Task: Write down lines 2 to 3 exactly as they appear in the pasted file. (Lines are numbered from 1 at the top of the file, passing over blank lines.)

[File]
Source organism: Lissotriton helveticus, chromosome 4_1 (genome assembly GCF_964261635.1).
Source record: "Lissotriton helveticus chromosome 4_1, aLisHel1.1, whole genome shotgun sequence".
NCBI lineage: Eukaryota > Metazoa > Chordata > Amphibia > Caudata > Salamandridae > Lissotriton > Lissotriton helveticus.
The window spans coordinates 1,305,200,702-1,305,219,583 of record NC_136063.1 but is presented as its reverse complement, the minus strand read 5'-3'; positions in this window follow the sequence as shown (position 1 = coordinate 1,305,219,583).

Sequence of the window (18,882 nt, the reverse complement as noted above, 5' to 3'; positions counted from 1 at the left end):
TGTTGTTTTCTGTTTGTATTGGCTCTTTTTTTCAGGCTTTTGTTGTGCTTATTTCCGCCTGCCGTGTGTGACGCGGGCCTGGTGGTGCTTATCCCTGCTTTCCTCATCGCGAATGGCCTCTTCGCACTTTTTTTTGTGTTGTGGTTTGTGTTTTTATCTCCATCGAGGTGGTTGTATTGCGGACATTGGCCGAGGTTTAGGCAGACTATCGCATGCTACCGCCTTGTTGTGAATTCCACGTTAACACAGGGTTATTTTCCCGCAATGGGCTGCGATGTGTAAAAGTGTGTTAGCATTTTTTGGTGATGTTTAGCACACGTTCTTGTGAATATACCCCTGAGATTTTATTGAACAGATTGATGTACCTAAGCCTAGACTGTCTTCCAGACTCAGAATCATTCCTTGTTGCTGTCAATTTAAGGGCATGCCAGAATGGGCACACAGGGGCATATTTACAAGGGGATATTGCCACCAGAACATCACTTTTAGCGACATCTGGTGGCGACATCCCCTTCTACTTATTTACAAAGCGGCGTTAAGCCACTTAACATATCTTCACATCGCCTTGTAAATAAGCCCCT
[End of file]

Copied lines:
Source record: "Lissotriton helveticus chromosome 4_1, aLisHel1.1, whole genome shotgun sequence".
NCBI lineage: Eukaryota > Metazoa > Chordata > Amphibia > Caudata > Salamandridae > Lissotriton > Lissotriton helveticus.